Jihadists from Russia and Central Asia are pouring into the ISIS caliphate, four times more than a year ago, the Daily Beast reports.
Across the globe, the number of foreign fighters traveling to Iraq and Syria continues to climb, but Russia and Central Asia have experienced the most dramatic change over the past year, with some estimates suggesting a 300 percent increase.
Russia, with an estimated 2,400 fighters, is now believed to be the third biggest supplier of foreign fighters to radical Islamist groups fighting in Iraq and Syria, according to new analysis from the Soufan Group, a security consulting firm based in New York.
In June 2014, it was estimated that Russia had around 800 foreign fighters in Iraq and Syria.
“Comparatively speaking, this increase is far more substantial proportionately than that seen in Western Europe over the same time span,” the Soufan Group says in a report it plans to release tomorrow. The Daily Beast obtained an early copy.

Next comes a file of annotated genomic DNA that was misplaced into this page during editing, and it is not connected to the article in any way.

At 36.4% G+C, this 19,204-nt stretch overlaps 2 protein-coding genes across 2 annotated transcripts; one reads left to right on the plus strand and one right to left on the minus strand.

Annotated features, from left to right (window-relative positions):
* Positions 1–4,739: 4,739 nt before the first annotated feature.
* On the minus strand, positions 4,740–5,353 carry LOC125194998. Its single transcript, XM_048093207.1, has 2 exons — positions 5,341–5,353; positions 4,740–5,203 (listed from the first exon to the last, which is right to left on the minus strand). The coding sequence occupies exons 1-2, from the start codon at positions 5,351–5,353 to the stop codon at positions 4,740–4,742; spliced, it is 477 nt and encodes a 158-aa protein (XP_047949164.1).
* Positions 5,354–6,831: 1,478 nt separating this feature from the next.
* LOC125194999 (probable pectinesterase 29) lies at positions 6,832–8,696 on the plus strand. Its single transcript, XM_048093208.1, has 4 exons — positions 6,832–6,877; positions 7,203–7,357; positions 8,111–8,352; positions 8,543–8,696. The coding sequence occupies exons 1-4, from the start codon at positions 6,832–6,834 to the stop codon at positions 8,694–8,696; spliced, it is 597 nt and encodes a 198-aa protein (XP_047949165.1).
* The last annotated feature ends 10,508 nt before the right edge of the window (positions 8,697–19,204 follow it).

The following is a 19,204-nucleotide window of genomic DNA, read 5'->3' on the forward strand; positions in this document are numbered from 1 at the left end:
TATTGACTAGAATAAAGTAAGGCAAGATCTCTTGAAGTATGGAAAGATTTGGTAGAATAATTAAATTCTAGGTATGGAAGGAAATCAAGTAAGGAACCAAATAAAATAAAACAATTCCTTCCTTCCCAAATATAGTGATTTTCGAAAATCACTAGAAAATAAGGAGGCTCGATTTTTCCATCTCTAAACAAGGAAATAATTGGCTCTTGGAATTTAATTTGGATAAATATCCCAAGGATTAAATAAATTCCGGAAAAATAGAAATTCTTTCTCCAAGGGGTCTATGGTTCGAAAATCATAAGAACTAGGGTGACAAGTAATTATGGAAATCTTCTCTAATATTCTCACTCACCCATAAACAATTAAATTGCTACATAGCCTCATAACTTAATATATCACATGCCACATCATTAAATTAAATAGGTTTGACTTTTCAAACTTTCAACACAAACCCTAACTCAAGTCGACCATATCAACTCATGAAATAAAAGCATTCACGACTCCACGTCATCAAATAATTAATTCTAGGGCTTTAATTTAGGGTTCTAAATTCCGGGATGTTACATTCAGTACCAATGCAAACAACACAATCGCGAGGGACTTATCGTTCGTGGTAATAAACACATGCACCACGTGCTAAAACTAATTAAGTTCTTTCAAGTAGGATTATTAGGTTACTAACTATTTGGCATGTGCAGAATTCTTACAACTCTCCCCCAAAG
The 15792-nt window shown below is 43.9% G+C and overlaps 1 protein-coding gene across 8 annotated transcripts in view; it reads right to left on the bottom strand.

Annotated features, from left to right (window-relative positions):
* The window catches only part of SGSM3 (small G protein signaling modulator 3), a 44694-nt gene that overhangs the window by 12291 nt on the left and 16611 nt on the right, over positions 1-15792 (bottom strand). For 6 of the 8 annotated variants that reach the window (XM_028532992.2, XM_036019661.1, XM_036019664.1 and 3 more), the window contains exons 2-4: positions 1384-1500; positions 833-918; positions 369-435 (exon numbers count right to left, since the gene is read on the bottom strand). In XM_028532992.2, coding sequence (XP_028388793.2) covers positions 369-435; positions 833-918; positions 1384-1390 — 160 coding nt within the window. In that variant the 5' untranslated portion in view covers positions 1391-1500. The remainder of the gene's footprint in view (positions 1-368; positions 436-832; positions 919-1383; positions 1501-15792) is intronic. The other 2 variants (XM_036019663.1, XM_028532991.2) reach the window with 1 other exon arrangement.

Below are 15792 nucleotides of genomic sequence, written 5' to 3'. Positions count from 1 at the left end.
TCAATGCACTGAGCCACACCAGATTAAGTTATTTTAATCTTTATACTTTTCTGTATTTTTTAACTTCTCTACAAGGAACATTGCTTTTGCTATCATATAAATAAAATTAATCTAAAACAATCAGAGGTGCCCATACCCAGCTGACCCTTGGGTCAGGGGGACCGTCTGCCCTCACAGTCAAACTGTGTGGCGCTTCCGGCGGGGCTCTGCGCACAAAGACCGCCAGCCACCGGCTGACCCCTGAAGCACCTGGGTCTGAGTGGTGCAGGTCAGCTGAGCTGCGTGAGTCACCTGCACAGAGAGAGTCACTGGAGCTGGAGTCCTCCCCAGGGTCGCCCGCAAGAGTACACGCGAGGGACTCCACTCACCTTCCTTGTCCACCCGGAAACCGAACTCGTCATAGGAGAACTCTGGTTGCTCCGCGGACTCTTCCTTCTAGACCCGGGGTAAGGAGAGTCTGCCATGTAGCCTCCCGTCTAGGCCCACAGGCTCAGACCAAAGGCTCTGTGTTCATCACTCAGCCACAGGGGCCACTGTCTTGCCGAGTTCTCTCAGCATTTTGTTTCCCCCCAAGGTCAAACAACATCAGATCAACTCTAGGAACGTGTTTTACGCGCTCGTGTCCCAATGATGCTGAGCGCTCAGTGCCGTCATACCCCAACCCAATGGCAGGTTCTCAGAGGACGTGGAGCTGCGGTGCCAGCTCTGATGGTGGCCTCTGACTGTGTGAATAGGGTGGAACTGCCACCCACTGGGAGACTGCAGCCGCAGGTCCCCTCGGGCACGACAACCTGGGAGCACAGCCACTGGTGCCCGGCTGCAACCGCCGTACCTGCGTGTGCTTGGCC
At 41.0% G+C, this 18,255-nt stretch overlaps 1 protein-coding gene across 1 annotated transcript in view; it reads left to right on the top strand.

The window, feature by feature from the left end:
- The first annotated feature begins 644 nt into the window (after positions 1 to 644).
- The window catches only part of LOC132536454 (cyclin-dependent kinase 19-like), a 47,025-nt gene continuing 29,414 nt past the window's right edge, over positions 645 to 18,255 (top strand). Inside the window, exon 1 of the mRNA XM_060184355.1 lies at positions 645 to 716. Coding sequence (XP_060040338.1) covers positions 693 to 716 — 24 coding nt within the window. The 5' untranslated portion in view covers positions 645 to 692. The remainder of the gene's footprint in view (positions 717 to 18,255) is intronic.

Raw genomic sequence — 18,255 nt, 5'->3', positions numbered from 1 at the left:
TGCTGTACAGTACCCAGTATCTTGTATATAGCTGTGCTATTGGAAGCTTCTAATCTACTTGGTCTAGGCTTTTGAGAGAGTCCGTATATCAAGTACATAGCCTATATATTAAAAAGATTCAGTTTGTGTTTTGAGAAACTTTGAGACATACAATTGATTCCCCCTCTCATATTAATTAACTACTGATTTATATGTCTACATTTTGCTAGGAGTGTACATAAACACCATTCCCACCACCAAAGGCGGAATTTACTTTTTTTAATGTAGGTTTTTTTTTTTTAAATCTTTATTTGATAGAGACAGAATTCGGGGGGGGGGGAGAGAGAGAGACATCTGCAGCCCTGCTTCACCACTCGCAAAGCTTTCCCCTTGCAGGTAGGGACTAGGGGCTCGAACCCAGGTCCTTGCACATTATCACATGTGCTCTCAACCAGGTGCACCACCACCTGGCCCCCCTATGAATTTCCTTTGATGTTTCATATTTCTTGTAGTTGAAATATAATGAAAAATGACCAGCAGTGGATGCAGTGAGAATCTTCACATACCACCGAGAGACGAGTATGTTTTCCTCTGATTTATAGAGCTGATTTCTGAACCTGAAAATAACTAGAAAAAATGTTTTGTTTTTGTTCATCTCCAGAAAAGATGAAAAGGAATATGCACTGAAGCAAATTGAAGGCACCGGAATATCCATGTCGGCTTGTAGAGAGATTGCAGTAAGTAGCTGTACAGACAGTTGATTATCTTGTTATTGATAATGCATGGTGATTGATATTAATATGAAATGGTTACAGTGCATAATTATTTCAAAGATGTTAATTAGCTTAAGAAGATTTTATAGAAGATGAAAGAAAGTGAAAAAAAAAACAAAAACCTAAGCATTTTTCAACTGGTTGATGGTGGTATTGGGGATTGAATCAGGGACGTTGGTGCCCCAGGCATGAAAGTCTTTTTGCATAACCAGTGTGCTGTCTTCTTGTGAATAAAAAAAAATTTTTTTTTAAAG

The only two countries who currently supply more fighters are Tunisia, with an estimated 6,000, and Saudi Arabia, with 2,500. Jordan also continues to rank among the top nationalities fighting with the so-called Islamic State or Jabhat al-Nusra, the al-Qaeda franchise, with somewhere between 2,000 and 2,500 Jordanians leaving home to fight in Iraq or Syria.
The majority of Russia’s foreign fighters is coming from the North Caucasus—Chechnya and Dagestan, areas with long histories of Islamic extremism.
“Local grievances have long been drivers of radicalization in the Caucasus, and as the strong centralized security apparatus of the Russian government limits the scope for operations at home, the Islamic State has offered an attractive alternative,” the Soufan Group report says.
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